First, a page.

Who is the Teacher of the Witch?

William Blake's Newton + photo by the author
William Blake’s Newton + photo by the author

I suppose I could warn the people who attend my workshops that they may find pieces of themselves in future blog posts.

But I don’t think that it’s a bad thing at all. Rather, if someone makes an interesting point or asks a question that stimulates more discussion, they are probably not the only person wondering or thinking that.  What I especially love about teaching (besides satisfying the Gemini urge to TELL YOU ALL THE THINGS) is that I always learn something in the process.  Seeing the material through different eyes and working to find solutions is a challenge I love.

This past weekend I taught “The Witch’s Cauldron” and “The Authentic Witch: Crafting A Working Tradition” at Puget Sound Pagan Pride Day and then “We Are Aradia” down in Portland at The Sacred Well on Monday.  All of them had great discussions, but “The Authentic Witch” class brought up some especially interesting questions and scenarios that have been wandering around in my head.  Yes that means while I answer questions in the workshops, that doesn’t mean I consider them done. Rather, I keep thinking about them well after the fact.

So here’s one of those questions (paraphrased): “Do I even need to find a teacher in the Craft?”

Before we get to the answer part, some background:
Part of what I love about this question is that it came from a mature adult, who was taking lots of notes.  Why does that matter?  This particular workshop always draws a wide mix of people: young people just starting out, older folks who may be coming late to this path, or perhaps they’ve done years of other systems and they still haven’t exactly found what they’re looking for.  (Plus usually a few people who read the title/description, take a look at a photo of me, and decide they want to be entertained.  I am apparently highly entertaining, as folks keep telling me – but we’re talking more of the “well, actually” crowd…)  Anyway, my read on the person was that they had been working on trying to figure out the answer for a while.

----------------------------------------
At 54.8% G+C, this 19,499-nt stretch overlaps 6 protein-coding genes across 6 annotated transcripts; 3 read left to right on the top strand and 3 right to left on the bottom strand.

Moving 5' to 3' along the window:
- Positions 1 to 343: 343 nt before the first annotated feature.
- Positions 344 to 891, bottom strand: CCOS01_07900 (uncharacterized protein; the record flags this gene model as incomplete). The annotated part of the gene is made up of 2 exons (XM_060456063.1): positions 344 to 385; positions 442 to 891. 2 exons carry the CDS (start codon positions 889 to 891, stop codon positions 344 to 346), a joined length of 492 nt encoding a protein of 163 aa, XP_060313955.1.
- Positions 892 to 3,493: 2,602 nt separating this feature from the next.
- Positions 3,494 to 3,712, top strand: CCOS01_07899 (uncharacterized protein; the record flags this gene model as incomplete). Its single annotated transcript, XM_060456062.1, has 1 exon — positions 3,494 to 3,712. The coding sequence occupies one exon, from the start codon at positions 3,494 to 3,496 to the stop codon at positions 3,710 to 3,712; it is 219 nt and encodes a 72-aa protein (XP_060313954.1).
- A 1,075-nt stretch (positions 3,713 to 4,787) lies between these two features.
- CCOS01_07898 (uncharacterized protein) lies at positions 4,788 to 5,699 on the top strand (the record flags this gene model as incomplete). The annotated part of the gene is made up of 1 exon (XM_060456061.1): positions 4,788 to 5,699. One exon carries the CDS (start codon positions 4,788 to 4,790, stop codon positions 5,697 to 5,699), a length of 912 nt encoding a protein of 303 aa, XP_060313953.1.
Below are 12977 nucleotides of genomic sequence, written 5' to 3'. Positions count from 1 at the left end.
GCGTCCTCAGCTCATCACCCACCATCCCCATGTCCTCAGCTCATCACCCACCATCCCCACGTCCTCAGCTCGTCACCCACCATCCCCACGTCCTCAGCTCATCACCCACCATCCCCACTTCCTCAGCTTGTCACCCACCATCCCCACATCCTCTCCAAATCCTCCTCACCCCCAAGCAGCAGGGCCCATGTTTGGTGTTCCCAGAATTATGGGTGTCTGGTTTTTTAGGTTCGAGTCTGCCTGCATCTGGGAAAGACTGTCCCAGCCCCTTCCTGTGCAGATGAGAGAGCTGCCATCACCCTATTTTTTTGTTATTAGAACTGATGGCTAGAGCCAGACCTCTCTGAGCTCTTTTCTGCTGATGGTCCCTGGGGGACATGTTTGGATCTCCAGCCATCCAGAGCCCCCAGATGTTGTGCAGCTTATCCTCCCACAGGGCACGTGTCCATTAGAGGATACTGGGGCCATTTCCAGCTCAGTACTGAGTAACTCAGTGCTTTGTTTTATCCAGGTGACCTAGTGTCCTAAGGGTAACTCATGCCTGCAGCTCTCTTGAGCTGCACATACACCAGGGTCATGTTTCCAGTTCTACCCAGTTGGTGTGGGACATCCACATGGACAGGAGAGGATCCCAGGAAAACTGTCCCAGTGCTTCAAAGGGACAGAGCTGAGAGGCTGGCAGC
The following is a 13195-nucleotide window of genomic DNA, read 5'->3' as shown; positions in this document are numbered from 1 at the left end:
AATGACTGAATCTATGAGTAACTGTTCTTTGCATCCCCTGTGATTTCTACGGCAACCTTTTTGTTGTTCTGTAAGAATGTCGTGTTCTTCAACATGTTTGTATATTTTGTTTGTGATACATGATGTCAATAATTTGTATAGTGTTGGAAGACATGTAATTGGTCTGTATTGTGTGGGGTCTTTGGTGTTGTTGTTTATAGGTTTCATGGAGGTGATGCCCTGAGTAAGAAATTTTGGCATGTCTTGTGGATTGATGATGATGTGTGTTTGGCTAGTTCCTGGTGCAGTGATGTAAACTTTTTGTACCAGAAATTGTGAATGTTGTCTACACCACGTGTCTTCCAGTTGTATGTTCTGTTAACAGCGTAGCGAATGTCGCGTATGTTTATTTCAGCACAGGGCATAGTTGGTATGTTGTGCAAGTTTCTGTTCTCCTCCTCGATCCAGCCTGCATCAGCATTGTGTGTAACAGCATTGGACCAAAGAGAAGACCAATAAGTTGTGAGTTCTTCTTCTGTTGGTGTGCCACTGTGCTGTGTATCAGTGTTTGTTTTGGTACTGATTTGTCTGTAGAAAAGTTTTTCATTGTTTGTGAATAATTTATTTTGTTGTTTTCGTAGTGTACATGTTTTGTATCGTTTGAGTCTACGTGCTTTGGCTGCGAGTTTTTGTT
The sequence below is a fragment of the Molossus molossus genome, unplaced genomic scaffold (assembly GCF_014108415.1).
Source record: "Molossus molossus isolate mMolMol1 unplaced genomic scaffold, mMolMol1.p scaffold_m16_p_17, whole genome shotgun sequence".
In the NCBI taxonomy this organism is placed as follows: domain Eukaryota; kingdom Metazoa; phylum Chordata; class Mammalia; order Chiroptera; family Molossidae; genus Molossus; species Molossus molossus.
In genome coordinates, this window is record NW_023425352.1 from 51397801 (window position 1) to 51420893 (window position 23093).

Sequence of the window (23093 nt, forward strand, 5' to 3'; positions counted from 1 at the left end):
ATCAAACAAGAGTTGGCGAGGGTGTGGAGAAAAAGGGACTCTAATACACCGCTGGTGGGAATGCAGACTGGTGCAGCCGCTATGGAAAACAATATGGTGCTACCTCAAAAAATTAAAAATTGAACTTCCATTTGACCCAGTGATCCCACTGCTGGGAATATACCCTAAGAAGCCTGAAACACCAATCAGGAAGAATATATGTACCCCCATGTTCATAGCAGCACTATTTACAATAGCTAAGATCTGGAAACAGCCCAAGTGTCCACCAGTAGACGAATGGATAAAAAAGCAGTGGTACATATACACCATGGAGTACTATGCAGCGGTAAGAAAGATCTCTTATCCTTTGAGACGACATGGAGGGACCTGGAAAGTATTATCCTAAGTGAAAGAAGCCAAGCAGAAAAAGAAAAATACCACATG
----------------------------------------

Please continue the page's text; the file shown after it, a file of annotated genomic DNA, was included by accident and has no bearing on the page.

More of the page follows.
There’s a couple ways of looking at this question.  One way is to ask, are you looking to follow a specific tradition? Then yes, it would behoove you to find a teacher of that tradition to study with.  The same is true for skills and technical crafts as well.  For example, want to be an herbalist?  Then you need to study with an herbalist (or ideally, plural, over time).  Reading it from a book isn’t going to give you the hands-on experience necessary.  And you’ll want to be constantly updating your skills and knowledge over the years as well.  (As John Beckett points out here in his post.)

Another way to answer it is a bit more elusive and less obvious.  It involves abandoning the formal academic idea of the teacher-student relationship – and take on a Witch’s perspective.  That viewpoint is: the whole world is our teacher, if we’re paying close enough attention.  Some times we enter into formal agreements, and the rest of the time we’re sloshing up against everything like jellyfish.  The best kind of learning isn’t a one-way dictation or write and repeat, but rather an immersive experience.

I have a hard time seeing Witchcraft as something you learn in a set time-frame: a year and a day, 3 years and 3 days, via a certification course, etc.  I believe the same is true for dance and art as well.  You can complete a course, but does that mean you really know what you’re doing?  The course offers guidance and maybe a paper reward, but that doesn’t put someone above or below a person who chooses a different approach. Dance, painting, witchery – these things all require living experience in order to understand them – to truly be skilled and artful at them.  The classroom format can definitely lend a sense of order and validation, but it’s just one way to learn.